Peltier says he’s definitely seen an uptick in small business customers over the past few years.

“Compared to just three to five years ago, there’s been a real increase in startups here in Southeastern Louisiana,” he says. “Louisiana definitely has the entrepreneurial spirit.”

One of the continuous themes with banks is that banking with small businesses is all about relationships and helping the community thrive.

“Rather than touting or pushing banking products, our bankers actively listen and seek ways to help clients find solutions,” says Jeffery Ehlinger Jr., EVP, market area president with First Bank & Trust. “Over time, our bankers become trusted business advisors and they focus on creative alternatives to help their client launch, grow and prosper. The bank provides convenience for its business clients by offering innovative online banking and treasury products; which allows our customers to focus on the daily challenges of running their business.”

JPMorgan Chase & Co. has made assisting local small businesses around the globe one of its top priorities with its “Small Business Forward” initiative, which “supports small businesses by connecting them to critical resources to help them grow faster, create jobs and strengthen local economies.”

“Generating economic opportunity is what JPMorgan Chase does each and every day,” says Chairman and CEO Jamie Dimon on the SBF page of the company’s website. “Our support of small business is one more way that we add value for our communities. By helping regional economies build on their core assets to develop thriving enterprises, we are helping to create jobs and build a more prosperous society.”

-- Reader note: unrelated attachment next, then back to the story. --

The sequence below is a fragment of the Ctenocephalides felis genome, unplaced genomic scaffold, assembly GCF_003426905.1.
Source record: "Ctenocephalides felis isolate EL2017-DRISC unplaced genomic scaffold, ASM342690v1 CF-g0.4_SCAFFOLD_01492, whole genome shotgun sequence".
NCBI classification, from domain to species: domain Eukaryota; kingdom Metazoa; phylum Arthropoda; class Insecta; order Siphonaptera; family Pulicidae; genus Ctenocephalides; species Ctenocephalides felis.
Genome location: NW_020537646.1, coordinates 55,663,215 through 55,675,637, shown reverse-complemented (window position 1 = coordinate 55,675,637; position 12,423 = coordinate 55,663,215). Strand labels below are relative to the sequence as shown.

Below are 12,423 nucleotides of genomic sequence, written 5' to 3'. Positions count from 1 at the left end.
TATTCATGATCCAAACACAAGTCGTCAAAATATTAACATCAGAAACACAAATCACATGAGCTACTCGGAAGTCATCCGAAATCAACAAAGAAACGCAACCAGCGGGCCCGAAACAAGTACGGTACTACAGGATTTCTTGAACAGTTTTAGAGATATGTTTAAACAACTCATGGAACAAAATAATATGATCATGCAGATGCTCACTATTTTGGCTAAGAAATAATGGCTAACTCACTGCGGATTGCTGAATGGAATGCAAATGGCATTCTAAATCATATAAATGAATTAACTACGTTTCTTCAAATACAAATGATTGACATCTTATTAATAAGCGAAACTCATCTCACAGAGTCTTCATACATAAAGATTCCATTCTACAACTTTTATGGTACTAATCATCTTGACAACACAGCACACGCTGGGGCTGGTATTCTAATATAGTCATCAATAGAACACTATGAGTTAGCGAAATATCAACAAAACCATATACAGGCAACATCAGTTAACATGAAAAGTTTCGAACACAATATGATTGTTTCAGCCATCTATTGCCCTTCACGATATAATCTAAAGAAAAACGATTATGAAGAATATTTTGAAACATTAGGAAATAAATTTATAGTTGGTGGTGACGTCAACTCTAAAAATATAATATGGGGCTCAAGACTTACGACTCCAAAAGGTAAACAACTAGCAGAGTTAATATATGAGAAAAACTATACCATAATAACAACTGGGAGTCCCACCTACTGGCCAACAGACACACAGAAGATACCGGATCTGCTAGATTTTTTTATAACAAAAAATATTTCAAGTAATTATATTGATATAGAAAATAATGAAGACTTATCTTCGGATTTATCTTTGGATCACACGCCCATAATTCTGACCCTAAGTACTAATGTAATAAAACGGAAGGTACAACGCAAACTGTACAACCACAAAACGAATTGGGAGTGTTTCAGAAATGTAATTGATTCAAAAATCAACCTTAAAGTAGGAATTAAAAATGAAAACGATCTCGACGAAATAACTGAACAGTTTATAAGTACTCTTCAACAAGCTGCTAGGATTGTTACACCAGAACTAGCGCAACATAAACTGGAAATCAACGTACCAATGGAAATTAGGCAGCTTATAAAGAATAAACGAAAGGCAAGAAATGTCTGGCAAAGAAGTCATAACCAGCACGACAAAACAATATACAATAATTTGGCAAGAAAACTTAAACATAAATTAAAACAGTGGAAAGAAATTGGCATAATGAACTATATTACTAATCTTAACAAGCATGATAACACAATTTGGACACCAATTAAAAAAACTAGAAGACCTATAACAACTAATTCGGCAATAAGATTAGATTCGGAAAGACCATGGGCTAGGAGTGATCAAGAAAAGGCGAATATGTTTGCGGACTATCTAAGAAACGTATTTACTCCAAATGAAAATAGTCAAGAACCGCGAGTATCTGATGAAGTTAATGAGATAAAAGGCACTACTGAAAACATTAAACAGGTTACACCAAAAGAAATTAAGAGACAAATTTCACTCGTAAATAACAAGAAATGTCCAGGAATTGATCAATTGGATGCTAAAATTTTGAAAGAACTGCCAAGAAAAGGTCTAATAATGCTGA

“A lot of our giving has been focused on growing small businesses and growing the small business ecosystem in this region.”
– Erika Wright, senior program associate of global philanthropy for JPMorgan Chase & Co.

In New Orleans, JPMorgan Chase & Co. works with several non-profits to reach local entrepreneurs and help them achieve their business goals.

“All businesses are essential pieces to improving economic opportunity, especially in New Orleans,” says Erika Wright, senior program associate of global philanthropy, Office of Corporate Responsibility for JPMorgan Chase & Co. “A lot of our giving has been focused on growing small businesses and growing the small business ecosystem in this region.”

Wright oversees the Louisiana region for the company, which has worked to support industries aligned with ProsperityNOLA, a comprehensive development plan “designed to ensure the city’s vitality for its tri-centennial in 2018 and beyond.”

JPMorgan Chase’s global philanthropy division has relationships with several non-profit organizations, including Good Work Network, Propeller, The Data Center and New Orleans BioInnovation Center.

“On the global philanthropy side, while we’re not providing direct assistance or access to capital, we are supporting organizations that are working with small businesses and the entrepreneurs of the region,” Wright explains.

The financial institution offers an open letter of inquiry process and encourages potential entrepreneurs to reach out.